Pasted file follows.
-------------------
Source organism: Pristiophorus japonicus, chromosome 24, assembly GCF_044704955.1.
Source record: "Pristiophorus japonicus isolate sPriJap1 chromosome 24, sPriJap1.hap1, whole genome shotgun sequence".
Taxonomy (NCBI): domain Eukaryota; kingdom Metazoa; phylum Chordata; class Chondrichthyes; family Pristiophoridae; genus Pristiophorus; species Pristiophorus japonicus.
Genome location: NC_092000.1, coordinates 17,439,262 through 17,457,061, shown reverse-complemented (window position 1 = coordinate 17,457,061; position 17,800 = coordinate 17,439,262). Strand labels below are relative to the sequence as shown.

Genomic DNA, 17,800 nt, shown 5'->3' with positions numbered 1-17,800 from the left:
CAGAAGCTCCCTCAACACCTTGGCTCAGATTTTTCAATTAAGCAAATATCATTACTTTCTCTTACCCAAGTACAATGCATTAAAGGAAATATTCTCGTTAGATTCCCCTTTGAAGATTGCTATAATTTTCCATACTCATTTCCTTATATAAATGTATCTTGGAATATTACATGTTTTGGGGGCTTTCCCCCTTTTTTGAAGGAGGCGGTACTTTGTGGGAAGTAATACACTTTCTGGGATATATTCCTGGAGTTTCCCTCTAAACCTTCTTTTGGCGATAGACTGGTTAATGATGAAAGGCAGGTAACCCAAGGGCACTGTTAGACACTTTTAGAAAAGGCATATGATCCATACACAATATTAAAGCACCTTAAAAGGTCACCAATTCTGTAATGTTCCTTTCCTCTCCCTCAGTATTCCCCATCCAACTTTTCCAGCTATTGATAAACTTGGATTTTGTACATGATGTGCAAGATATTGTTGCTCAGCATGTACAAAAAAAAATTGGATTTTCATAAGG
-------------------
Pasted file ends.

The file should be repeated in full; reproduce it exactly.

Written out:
Source organism: Pristiophorus japonicus, chromosome 24, assembly GCF_044704955.1.
Source record: "Pristiophorus japonicus isolate sPriJap1 chromosome 24, sPriJap1.hap1, whole genome shotgun sequence".
Taxonomy (NCBI): domain Eukaryota; kingdom Metazoa; phylum Chordata; class Chondrichthyes; family Pristiophoridae; genus Pristiophorus; species Pristiophorus japonicus.
Genome location: NC_092000.1, coordinates 17,439,262 through 17,457,061, shown reverse-complemented (window position 1 = coordinate 17,457,061; position 17,800 = coordinate 17,439,262). Strand labels below are relative to the sequence as shown.

Genomic DNA, 17,800 nt, shown 5'->3' with positions numbered 1-17,800 from the left:
CAGAAGCTCCCTCAACACCTTGGCTCAGATTTTTCAATTAAGCAAATATCATTACTTTCTCTTACCCAAGTACAATGCATTAAAGGAAATATTCTCGTTAGATTCCCCTTTGAAGATTGCTATAATTTTCCATACTCATTTCCTTATATAAATGTATCTTGGAATATTACATGTTTTGGGGGCTTTCCCCCTTTTTTGAAGGAGGCGGTACTTTGTGGGAAGTAATACACTTTCTGGGATATATTCCTGGAGTTTCCCTCTAAACCTTCTTTTGGCGATAGACTGGTTAATGATGAAAGGCAGGTAACCCAAGGGCACTGTTAGACACTTTTAGAAAAGGCATATGATCCATACACAATATTAAAGCACCTTAAAAGGTCACCAATTCTGTAATGTTCCTTTCCTCTCCCTCAGTATTCCCCATCCAACTTTTCCAGCTATTGATAAACTTGGATTTTGTACATGATGTGCAAGATATTGTTGCTCAGCATGTACAAAAAAAAATTGGATTTTCATAAGG